How Teaching English Abroad Helped Me Learn Spanish

For many, learning a language seems a sticky recital of vocabulary and dry verb conjugations. For even more, it’s simply something that seems so difficult it’s scary. But a language is not simply a collection of words: it’s a whole new way to conceptualise meaning, and gives an invaluable window into the workings of another culture.

Interest in language learning, particularly Spanish, is sadly on a steady decline in the UK. And despite the wealth of Spanish language resources available, this number doesn’t look set to rise. But why? Are languages simply too hard, or are we going about learning them in the wrong way?

After studying Spanish in her undergraduate degree, Australian graduate Georgia McCann still felt unsteady on her feet. Determined to sharpen her language skills, she decided to head straight for the source: Spain. Seville, to be exact:

I never really thought I would follow through with the whole ‘learning another language’ thing. However, after three and a half years of coasting through university, with my mammoth and uncertain future looming before me, absconding to sunny Spain seemed like an ace idea.

Whilst sussing out my options it quickly became apparent that considering I had very few actual skills upon completion of my Arts degree: being able to teach English in a foreign country seemed pretty much it. So I applied, and then I left.

It turned out to be the best thing I’ve ever done.

I had studied Spanish at university, to what you would assume to be a sufficient level. But after three and a half years I was, it felt, more ignorant and scared of the language. To be frank, I was simply terrified. I resolved to push myself past this fear that had somehow tripled rather than decreased, and plunge myself into the country, it’s culture and it’s people to find out if what they say really is true: that the best way to learn a language is to go there.

I can now say yes. Yep. Yes. It’s true.

I have been in Spain for almost a year, and have since discovered that my fear was not unique or unusual in any way. What happened to me happens to pretty much everyone, even if they don’t admit it. We’re all different learners; we all have different methods of acquiring knowledge and skills. But when learning a second language there is one thing we all tend to have in common: we scare easily. That’s fine, as long as you don’t let it stop you. For me, the very thing that helped me learn was to teach.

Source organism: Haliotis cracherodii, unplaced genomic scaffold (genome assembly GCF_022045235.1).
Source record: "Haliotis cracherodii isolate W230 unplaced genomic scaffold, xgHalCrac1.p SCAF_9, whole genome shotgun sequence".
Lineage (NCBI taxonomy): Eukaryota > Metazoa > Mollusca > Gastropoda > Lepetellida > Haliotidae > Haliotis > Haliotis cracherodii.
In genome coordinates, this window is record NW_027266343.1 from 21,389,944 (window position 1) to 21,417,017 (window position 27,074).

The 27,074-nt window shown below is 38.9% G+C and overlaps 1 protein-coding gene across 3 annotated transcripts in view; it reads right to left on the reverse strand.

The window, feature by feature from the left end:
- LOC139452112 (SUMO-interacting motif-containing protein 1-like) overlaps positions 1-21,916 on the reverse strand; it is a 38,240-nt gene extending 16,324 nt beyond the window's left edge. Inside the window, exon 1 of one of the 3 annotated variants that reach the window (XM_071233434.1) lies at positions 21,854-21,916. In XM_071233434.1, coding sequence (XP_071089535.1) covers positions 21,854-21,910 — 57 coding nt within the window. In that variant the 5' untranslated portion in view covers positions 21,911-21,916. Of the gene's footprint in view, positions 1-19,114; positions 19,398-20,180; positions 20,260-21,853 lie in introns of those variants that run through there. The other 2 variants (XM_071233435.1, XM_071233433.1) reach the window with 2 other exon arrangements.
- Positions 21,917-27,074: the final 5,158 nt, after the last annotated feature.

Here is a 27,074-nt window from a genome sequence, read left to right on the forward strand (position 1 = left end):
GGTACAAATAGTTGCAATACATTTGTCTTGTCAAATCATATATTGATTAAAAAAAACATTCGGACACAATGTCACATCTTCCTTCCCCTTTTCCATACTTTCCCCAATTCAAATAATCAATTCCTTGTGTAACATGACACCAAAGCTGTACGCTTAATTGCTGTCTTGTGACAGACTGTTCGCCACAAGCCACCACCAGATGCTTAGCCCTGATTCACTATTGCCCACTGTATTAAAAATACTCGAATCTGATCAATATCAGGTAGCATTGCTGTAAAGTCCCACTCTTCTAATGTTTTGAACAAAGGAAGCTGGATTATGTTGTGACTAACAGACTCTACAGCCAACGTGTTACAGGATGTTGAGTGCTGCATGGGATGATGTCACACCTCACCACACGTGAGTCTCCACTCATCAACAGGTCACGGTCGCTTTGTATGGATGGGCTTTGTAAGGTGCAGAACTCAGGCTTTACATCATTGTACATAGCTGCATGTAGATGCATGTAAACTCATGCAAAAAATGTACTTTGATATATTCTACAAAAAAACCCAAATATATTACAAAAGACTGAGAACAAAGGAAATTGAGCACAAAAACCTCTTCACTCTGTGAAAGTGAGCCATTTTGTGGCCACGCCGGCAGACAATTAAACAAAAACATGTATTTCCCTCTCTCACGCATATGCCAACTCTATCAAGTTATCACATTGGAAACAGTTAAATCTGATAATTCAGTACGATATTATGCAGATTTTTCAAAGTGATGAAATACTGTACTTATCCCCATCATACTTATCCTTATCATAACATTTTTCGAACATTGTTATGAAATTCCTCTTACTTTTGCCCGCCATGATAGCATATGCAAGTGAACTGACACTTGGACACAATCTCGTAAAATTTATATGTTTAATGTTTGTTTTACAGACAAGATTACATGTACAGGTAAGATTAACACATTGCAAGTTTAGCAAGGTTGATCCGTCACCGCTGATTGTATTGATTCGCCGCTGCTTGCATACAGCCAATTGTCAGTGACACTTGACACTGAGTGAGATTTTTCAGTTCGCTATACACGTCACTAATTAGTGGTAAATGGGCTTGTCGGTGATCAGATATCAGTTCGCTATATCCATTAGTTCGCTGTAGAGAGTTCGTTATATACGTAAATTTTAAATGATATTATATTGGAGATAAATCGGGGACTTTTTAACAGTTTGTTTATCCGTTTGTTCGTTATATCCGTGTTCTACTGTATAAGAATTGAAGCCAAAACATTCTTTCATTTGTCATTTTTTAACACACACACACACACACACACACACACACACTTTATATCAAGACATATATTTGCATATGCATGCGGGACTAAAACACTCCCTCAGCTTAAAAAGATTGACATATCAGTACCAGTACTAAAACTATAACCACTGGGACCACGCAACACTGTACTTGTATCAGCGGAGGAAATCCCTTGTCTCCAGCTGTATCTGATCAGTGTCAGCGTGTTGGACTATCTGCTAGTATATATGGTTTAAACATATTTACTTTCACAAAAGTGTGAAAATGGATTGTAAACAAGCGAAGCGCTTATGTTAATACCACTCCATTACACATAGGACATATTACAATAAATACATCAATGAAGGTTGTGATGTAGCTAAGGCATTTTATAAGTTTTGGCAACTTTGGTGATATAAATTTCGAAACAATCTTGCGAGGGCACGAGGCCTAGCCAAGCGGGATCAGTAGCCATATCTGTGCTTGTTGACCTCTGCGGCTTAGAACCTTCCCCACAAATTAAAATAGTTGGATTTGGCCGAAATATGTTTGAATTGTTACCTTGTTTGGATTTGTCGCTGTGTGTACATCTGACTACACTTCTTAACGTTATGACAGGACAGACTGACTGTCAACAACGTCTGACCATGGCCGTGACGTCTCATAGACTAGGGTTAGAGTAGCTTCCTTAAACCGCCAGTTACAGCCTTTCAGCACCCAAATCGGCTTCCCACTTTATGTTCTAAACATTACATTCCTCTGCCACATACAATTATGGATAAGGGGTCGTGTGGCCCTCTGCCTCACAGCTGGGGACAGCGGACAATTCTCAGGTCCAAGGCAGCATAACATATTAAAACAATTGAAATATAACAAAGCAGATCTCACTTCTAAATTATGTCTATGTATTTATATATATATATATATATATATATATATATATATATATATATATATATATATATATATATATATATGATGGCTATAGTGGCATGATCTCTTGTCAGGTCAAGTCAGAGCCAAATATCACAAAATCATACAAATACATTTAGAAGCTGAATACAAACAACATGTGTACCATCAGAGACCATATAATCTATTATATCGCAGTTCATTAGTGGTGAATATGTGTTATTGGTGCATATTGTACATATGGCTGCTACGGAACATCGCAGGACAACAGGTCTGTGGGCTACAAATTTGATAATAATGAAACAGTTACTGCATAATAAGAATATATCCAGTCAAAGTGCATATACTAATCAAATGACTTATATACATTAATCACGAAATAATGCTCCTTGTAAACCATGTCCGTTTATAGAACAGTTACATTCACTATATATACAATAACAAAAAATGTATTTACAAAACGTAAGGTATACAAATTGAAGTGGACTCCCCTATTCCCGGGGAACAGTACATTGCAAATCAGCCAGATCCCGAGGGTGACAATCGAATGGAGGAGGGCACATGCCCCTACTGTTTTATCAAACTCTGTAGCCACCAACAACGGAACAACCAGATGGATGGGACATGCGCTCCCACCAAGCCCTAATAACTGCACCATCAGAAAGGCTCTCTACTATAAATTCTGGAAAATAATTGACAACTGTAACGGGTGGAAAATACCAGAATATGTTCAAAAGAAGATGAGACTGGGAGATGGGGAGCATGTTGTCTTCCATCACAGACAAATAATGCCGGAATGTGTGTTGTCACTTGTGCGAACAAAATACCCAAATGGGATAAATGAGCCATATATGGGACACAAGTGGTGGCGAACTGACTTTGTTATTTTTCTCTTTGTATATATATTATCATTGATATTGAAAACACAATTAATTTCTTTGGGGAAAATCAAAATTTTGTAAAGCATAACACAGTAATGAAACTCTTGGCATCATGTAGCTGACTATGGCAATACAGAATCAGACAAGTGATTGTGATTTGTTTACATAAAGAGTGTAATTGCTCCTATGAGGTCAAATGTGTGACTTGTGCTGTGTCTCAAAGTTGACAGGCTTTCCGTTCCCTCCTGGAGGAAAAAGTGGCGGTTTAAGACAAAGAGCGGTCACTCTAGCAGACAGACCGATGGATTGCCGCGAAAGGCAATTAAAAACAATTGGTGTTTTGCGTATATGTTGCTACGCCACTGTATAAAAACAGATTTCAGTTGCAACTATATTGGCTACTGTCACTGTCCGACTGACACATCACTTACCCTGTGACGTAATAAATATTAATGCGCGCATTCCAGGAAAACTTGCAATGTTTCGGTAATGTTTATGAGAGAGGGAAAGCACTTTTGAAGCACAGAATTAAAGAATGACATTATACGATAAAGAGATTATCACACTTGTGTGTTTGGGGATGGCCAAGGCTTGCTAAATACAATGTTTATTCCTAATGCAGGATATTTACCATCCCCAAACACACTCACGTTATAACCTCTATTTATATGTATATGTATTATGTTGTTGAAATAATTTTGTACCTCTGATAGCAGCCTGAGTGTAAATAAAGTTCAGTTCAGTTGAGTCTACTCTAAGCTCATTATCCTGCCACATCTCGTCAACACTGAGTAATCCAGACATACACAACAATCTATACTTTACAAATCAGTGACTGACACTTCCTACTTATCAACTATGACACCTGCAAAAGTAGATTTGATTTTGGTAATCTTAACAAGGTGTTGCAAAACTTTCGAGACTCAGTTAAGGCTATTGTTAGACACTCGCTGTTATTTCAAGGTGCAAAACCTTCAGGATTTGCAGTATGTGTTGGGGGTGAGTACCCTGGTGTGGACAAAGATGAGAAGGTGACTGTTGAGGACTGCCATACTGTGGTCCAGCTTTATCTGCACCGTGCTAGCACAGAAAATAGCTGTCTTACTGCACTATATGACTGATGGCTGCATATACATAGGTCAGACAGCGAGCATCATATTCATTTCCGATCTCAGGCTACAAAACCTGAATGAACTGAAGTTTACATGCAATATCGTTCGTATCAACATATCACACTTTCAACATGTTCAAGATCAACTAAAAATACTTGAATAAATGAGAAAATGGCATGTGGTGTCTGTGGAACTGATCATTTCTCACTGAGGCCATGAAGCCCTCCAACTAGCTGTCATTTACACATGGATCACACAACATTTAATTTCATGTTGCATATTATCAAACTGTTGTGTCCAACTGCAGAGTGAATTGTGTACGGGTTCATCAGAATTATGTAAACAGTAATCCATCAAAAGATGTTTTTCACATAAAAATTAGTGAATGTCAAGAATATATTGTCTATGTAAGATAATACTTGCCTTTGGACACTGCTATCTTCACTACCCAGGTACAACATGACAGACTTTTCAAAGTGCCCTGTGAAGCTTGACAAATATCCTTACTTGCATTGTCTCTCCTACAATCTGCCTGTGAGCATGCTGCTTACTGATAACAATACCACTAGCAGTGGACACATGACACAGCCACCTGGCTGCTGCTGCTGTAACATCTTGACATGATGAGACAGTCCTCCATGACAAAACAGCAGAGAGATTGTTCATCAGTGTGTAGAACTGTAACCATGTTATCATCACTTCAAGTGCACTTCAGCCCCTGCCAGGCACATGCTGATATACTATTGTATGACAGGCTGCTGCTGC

Teaching English in Spain opened my eyes to some things. First of all, Spanish kids are the coolest in the world (if you have an opportunity to teach them, do it.). Working in an environment in which people learn is not only a magical experience for the opportunity to work with and shape young minds, but also instructive one. The brazenness and shamelessness of precocious 8-year-old children makes them the best teachers, it turns out.

Secondly, during my time as a teacher my fear of Spanish began to dissipate.Obviously, it happened slowly. It required some serious teeth gritting and self-pep-talking. For at least 3 months, every morning I had to remind myself that if I stuck this out, in 2 years I could say: “I speak Spanish!” I could say to myself that I did that. I braved it. For me, that was and is essential. I then discovered something that changed my learning experience entirely: once you become adjusted to the culture and the people, you fall in love. Convincing yourself every day to ‘stick it out’ becomes obsolete – you continue simply because you want to.

I remember vividly the moment in which I realised I had reached/passed this point. When my family came to visit I met them in Madrid, where I was the only one who knew more Spanish than grathias and una cervetha por favor. So naturally, I took the lead when interacting with the locals. In the familiar environment of family I found myself speaking without thinking. I knew they couldn’t understand my mistakes and so to them I sounded fluent. This gave me a certain confidence I wasn’t aware of at the time. When a waiter who struggled with her English turned to me and implored me to help her throughout the course of the meal, I realised that my Spanish was better than her English.

…Come again?

So, there it is: anyone can learn a language. Our (that is, the native English speakers of the world) biggest problem is that we don’t grow up with the need to be bilingual. On the contrary, a rather large chunk of the world’s population grows up learning another, nominally English. It is a norm from birth, and therefore it loses its scariness. For us, however, it seems terrifying.

But it’s not. It’s really, really not.

So choose a language, and don’t stop at books and classrooms. Immerse yourself in the culture. The link between language and culture is inextricable; you must see through the eyes of the natives, so to speak, if you want to be fluent (Jake Sully totally does it in Avatar). Only when you understand why language is the way it is can you begin to use it as a native.

And trust me, using it as a native is super fun.

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